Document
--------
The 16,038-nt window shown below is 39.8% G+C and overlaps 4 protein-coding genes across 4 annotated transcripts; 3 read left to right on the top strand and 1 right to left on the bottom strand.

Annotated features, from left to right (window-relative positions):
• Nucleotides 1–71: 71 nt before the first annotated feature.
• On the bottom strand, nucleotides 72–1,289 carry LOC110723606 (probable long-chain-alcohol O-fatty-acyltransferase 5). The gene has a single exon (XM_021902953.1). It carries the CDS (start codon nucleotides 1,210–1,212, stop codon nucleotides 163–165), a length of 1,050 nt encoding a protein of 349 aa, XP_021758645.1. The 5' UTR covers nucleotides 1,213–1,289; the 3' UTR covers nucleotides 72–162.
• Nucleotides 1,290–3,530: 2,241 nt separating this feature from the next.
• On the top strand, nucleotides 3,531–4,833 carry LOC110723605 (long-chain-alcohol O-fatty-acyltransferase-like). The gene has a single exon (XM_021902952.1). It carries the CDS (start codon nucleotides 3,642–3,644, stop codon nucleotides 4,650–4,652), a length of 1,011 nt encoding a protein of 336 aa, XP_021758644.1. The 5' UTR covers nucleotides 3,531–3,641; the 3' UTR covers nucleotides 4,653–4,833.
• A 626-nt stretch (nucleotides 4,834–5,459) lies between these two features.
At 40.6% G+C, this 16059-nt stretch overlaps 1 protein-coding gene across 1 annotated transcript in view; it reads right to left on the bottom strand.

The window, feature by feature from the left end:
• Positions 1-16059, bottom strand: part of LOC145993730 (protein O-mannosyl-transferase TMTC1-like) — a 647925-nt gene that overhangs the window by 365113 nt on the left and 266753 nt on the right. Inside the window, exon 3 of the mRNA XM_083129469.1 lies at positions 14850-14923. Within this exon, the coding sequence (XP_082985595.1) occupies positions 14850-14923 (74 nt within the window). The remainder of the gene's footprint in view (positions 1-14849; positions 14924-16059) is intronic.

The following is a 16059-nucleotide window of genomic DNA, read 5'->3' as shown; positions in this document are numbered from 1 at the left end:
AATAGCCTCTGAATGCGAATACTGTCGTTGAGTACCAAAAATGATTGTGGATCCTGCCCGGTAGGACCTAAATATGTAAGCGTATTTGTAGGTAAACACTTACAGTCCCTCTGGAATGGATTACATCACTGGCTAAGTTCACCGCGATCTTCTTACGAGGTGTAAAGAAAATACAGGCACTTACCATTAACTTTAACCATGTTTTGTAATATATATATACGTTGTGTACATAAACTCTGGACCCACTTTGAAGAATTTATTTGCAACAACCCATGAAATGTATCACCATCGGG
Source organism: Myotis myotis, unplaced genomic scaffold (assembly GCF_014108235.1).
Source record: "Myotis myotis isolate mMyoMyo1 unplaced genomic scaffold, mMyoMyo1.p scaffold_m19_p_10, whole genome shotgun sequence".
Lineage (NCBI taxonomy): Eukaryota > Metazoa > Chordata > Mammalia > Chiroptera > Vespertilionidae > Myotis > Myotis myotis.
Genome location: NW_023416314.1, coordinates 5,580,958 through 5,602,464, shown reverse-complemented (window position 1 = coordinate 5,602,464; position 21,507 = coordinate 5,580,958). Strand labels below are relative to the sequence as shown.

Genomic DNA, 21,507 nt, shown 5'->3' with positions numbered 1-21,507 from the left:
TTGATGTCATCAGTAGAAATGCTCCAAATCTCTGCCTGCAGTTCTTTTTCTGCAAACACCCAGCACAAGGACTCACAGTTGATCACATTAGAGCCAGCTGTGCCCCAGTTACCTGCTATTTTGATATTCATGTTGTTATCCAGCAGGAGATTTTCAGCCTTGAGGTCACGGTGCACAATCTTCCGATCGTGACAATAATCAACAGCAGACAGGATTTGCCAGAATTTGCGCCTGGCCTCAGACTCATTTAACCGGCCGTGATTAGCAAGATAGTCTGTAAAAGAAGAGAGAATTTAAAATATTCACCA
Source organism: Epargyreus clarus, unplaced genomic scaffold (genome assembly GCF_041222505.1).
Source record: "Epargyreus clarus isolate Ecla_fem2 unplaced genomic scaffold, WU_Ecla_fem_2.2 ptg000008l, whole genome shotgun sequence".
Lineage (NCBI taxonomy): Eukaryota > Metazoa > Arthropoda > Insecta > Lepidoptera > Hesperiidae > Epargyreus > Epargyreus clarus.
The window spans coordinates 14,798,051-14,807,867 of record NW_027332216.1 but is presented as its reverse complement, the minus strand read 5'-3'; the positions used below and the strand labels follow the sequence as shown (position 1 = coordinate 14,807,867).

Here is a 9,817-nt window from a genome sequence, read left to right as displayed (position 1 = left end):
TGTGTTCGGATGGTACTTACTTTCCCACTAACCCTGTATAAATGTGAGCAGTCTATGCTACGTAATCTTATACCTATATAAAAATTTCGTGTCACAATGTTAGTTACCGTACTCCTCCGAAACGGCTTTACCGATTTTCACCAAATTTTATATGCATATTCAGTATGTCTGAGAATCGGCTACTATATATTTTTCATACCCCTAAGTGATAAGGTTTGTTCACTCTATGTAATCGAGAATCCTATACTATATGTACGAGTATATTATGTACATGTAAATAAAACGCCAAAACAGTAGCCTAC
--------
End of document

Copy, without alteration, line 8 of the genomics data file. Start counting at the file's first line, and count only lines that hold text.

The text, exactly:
At 40.6% G+C, this 16059-nt stretch overlaps 1 protein-coding gene across 1 annotated transcript in view; it reads right to left on the bottom strand.